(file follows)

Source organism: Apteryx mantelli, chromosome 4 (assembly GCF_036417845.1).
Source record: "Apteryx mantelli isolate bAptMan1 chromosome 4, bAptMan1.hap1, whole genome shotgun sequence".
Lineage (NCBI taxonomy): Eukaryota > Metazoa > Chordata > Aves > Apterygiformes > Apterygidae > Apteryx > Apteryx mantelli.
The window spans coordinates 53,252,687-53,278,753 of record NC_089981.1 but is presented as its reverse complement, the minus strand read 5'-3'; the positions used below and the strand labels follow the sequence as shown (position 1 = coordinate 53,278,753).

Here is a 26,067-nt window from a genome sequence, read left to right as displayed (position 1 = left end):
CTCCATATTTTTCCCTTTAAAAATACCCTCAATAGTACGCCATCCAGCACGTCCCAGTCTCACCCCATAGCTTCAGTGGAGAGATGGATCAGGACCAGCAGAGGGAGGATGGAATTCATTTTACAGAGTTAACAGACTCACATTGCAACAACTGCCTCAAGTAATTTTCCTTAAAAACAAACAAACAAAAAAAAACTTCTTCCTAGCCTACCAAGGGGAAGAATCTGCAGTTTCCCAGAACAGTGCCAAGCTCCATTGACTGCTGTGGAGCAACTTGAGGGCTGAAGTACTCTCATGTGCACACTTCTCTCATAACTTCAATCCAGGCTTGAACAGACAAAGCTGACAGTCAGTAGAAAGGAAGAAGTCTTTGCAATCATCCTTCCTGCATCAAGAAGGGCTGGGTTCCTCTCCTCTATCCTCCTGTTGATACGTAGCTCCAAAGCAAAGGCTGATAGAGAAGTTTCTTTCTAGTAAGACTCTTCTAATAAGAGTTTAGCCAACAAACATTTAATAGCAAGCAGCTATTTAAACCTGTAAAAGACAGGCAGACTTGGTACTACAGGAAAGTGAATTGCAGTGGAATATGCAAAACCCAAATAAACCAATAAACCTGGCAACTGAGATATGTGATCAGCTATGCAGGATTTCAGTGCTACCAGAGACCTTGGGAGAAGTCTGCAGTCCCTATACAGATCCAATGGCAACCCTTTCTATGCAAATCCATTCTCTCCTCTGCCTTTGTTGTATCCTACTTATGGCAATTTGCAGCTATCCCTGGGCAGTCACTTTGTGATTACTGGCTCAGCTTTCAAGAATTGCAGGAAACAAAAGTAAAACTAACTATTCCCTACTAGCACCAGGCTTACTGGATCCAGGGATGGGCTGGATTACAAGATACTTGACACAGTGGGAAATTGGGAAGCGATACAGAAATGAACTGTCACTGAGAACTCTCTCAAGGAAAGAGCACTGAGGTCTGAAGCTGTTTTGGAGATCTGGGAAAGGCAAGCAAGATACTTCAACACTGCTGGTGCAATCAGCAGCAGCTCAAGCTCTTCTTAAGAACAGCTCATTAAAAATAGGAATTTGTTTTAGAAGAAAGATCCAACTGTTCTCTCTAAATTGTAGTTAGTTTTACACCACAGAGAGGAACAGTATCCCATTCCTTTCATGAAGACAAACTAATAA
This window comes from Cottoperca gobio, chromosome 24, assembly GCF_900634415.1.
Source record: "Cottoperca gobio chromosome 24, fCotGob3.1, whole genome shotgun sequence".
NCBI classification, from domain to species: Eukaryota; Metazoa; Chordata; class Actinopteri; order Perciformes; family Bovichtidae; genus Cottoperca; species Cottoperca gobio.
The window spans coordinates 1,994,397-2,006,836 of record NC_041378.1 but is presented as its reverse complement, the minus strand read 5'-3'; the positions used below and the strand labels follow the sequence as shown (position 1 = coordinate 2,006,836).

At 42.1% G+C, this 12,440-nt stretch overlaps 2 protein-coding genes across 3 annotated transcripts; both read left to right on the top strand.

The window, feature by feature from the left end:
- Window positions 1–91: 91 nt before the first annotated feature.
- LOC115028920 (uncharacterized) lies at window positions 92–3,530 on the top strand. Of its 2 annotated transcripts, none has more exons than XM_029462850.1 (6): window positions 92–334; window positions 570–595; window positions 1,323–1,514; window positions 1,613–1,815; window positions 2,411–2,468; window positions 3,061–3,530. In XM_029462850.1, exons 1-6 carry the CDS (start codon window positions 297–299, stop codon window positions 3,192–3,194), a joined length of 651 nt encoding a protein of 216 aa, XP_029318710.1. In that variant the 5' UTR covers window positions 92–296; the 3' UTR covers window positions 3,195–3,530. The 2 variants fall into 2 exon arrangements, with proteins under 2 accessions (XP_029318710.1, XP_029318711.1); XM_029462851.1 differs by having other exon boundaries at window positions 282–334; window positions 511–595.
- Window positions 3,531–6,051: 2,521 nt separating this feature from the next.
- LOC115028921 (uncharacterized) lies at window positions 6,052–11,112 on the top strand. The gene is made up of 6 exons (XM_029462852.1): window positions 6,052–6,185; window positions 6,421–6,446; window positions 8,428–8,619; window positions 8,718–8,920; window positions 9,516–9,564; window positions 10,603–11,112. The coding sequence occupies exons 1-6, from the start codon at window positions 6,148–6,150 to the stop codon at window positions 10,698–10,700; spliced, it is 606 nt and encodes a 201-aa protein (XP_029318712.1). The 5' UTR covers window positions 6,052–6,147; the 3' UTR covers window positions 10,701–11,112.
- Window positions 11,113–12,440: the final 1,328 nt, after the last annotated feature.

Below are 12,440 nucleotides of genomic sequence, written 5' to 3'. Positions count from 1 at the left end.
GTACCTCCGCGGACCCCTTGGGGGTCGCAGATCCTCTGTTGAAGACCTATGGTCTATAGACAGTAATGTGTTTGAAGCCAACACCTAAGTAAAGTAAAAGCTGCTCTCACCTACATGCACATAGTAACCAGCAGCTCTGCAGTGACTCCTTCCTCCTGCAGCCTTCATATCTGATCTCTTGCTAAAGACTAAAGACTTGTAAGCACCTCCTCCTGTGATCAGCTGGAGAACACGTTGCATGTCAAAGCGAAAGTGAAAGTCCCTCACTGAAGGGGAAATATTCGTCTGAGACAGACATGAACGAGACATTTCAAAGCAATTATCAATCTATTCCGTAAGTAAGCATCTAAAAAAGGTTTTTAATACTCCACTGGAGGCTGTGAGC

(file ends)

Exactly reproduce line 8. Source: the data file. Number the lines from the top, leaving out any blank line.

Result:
Source record: "Cottoperca gobio chromosome 24, fCotGob3.1, whole genome shotgun sequence".